HAYS — For Stacey and Jarrod Jones, one of the best parts of restoring the old 1930s gas station at 13th and Main streets into their combined husband-and-wife dentist and eye-doctor offices has been the stories they hear.
“It’s really nostalgic to people when they come in,” said Stacey, who is the optometrist at eyeSMILE Vision and Dental. “They have a sense of pride to know this building has been restored.”
It means more to some of their patients in certain eras, people who grew up in Hays, who are about in their 70s now, said Stacey.
“Some of them had paper routes and the paper was close by, I understand, and they would stop by here after school to play a game of pinball and get a Coke before they’d go on their paper route,” she said. “So we hear those stories a lot.”
Before the couple bought the property more than a year ago and opened it in January, the 90-year-old building had been used partly as an apartment, and partly as storage for All Seasons Plumbing, Heating & AC, the building’s owner.
The renovation in 2018 by Commercial Builders, 2717 Canal Blvd., brought out the old and added some new.
Built in 1930, the mission-style building was originally Nep’s Super Service Station, a gas station owned by Jep Jacobs, whose father was Hays builder Tony Jacobs. It later became Jep’s Service B.F. Goodrich, as well as Rome Home Appliances retail store, and a Shell gasoline station.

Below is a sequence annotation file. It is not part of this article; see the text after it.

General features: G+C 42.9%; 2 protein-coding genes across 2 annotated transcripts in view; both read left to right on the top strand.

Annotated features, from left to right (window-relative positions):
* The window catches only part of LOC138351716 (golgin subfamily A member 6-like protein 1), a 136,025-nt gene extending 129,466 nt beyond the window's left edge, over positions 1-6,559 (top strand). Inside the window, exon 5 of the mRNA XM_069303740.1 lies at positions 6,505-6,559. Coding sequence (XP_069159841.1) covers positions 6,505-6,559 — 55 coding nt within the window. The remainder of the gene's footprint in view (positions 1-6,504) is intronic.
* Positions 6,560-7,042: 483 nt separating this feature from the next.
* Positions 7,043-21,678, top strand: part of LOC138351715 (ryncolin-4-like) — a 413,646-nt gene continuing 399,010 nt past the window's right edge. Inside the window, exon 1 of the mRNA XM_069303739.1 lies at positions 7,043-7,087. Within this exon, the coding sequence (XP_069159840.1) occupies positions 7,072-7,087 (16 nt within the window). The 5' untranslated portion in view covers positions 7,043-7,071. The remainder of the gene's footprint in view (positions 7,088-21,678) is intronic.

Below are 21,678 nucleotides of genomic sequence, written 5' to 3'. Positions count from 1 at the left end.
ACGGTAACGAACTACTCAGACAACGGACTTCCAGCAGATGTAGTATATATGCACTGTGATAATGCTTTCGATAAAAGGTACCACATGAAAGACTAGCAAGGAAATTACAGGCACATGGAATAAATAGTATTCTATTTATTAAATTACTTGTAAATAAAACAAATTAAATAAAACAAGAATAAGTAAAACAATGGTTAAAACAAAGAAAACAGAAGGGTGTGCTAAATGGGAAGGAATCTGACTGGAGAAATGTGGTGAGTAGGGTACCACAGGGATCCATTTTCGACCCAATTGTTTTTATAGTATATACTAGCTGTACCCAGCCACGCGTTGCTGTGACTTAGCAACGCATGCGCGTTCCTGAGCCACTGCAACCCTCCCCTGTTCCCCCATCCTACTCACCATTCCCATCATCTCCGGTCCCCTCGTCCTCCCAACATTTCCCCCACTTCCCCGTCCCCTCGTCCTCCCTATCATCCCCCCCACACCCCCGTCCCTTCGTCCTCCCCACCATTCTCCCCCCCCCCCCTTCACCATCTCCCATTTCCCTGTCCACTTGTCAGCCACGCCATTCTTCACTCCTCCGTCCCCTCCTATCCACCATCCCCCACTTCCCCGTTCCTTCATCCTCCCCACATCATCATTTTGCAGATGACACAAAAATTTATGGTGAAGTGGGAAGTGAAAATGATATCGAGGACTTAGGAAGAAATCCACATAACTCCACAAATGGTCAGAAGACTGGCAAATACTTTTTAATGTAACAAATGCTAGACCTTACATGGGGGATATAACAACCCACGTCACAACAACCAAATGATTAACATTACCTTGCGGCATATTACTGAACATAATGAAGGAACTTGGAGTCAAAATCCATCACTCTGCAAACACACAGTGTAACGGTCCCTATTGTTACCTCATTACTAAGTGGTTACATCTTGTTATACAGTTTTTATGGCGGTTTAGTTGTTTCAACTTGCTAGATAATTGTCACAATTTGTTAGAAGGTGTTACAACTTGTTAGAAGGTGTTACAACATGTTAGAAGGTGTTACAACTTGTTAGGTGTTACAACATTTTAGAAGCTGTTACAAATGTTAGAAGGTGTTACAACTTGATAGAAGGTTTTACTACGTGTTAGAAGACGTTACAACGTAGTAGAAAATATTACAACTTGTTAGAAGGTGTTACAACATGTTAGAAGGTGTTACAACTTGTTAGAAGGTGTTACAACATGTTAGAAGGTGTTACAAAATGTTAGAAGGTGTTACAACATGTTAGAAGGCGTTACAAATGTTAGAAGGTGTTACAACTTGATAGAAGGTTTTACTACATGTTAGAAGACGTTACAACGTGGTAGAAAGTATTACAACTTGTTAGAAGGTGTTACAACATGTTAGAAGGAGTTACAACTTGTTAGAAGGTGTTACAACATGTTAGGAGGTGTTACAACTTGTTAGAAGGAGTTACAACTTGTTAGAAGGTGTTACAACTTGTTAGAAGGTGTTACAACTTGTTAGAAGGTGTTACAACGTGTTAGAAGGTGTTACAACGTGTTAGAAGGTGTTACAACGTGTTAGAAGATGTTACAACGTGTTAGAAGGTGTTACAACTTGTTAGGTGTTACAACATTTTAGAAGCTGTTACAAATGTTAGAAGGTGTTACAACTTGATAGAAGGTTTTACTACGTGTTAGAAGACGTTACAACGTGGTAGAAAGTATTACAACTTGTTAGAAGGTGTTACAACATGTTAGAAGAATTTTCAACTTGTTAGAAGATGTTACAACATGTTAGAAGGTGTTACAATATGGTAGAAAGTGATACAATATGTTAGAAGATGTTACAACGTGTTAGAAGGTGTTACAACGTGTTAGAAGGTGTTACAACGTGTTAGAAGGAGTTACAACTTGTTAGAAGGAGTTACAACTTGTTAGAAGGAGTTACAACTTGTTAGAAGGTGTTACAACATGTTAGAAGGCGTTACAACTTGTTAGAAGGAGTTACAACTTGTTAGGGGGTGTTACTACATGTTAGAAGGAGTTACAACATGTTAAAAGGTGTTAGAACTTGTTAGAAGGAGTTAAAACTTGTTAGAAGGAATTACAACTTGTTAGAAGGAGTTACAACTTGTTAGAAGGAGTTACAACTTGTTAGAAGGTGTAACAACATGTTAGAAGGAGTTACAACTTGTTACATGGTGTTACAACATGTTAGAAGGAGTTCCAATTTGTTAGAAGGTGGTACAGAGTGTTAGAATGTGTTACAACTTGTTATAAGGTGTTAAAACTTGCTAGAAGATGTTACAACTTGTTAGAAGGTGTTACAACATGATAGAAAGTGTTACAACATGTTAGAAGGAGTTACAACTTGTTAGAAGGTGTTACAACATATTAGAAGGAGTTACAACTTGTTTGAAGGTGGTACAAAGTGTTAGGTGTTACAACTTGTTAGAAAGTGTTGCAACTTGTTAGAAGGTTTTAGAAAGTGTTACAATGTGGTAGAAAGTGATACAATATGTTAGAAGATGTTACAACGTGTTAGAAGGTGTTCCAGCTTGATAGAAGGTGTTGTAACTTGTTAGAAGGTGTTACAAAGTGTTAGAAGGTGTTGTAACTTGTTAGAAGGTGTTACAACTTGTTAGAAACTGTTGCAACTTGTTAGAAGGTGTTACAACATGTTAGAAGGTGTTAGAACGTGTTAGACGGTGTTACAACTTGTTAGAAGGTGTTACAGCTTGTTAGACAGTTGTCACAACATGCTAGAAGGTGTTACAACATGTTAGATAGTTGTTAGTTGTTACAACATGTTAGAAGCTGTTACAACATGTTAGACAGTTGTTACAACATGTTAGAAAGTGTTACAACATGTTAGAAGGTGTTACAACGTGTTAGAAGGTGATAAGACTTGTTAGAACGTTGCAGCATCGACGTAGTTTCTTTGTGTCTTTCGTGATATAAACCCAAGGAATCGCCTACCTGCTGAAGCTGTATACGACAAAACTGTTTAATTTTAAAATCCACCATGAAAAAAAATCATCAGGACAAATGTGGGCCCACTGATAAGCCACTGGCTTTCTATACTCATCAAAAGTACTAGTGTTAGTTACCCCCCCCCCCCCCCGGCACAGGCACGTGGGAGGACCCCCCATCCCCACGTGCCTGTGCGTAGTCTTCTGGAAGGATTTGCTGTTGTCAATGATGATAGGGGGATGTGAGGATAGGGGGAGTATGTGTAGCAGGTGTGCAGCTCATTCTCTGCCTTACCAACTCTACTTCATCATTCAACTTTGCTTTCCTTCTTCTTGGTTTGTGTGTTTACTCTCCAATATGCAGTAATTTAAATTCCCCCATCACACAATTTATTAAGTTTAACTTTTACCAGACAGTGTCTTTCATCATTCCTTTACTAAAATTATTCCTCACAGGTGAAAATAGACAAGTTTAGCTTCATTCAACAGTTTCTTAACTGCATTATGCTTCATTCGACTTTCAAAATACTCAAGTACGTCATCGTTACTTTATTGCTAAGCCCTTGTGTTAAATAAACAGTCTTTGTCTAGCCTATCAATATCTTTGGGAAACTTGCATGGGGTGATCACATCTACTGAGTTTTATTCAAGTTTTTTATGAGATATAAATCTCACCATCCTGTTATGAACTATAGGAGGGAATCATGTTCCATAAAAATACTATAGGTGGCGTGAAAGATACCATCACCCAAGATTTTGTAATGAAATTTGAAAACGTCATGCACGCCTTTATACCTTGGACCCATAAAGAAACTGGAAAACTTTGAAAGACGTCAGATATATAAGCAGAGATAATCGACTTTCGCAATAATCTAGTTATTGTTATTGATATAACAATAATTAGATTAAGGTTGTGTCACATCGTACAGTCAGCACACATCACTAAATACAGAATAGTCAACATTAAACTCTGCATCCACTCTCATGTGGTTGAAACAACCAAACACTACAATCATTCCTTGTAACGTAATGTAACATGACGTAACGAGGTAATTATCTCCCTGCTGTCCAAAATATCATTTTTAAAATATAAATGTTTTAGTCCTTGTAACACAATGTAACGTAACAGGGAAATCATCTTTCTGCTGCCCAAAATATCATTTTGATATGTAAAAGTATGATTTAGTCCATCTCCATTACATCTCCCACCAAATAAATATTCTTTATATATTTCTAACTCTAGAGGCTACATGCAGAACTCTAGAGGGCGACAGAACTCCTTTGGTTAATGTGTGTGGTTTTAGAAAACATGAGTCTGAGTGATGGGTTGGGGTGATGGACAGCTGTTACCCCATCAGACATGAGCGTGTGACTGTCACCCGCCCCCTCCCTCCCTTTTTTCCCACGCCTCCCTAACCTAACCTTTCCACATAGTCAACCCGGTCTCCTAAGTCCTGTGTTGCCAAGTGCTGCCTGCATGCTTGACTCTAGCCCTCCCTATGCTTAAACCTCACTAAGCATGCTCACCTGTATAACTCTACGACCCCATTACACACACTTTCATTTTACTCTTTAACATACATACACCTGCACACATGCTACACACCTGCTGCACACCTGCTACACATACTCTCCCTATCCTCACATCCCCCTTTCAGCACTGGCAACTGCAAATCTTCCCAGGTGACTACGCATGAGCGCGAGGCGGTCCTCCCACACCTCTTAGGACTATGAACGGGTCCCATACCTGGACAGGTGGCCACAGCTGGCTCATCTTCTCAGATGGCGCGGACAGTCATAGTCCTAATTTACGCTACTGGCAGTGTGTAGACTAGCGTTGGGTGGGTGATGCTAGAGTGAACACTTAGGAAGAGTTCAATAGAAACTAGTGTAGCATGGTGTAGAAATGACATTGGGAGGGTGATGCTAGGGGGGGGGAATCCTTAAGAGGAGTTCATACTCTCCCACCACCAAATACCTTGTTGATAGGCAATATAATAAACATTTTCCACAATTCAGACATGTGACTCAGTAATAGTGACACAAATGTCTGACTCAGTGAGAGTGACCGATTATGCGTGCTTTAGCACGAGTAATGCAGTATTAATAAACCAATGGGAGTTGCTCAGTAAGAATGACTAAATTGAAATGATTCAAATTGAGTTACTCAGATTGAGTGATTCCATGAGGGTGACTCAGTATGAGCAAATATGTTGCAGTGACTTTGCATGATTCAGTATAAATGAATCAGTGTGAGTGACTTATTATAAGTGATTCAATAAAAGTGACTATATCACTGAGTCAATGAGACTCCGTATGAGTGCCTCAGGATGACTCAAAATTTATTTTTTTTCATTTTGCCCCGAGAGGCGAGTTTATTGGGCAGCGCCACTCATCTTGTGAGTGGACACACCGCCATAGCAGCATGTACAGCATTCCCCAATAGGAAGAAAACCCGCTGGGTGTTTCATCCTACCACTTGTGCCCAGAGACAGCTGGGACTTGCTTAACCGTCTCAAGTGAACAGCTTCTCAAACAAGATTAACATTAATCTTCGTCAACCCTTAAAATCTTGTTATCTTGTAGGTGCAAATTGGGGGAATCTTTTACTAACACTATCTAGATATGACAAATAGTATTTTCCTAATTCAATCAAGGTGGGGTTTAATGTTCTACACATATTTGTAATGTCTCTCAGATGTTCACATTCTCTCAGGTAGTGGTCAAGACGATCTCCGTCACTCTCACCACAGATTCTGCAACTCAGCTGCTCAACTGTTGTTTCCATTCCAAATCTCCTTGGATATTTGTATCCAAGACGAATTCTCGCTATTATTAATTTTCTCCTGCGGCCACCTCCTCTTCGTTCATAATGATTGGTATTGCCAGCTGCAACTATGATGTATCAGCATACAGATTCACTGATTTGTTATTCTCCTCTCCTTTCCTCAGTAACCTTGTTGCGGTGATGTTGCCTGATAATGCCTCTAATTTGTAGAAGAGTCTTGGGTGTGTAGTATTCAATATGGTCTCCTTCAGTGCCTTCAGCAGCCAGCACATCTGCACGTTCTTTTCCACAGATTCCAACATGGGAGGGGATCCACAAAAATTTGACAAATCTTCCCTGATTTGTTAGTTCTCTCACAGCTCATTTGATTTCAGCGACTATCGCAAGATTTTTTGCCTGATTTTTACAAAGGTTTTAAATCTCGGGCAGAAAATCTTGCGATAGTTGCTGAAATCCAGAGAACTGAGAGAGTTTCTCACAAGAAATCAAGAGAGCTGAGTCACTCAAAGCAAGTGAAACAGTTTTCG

The building was in pretty rough shape inside when they got it, said Jarrod, the dentist at eyeSMILE.
The building is registered as a contributing building to downtown’s signature Chestnut Street Historic District, which is on the national and state registers of historic places, said Brett Ottley, design-build manager for Commercial Builders.
Ottley was instrumental in helping the Joneses manage the construction through the rules and regulations governing historic sites, which are set by the National Park Service. In Kansas, those are enforced by the Kansas Historical Society.
Original walls couldn’t be torn down, but holes could be punched for doors, windows and hallway entrances.
One of the most obvious remnants of the old building with its high ceilings is a long red-brick wall in the patient lounge, which at one time was the exterior of the building. Covered by plaster, it was uncovered during sandblasting.
“All of a sudden this red brick wall was there, and it was beautiful,” Ottley said.
An original terrazzo floor in the reception area also still remains, as do two garage doors on the front that were part of the station’s garage bays.
“We tried to meld both old and new together so it presented nicely,” Ottley said.
Other surprises included two fireplaces that were discovered, one of which they were able to keep.
Looking back at the process and its challenges, Stacey admits, “There were times we wondered if we’d made the right decision.”
But the regret was short-lived.
“It ended up costing us about what it would have cost to build new,” said Jarrod, “but your new building wouldn’t have the character that this one has, and that’s why we liked it. We like to invest in the community, you gotta give back to the community.”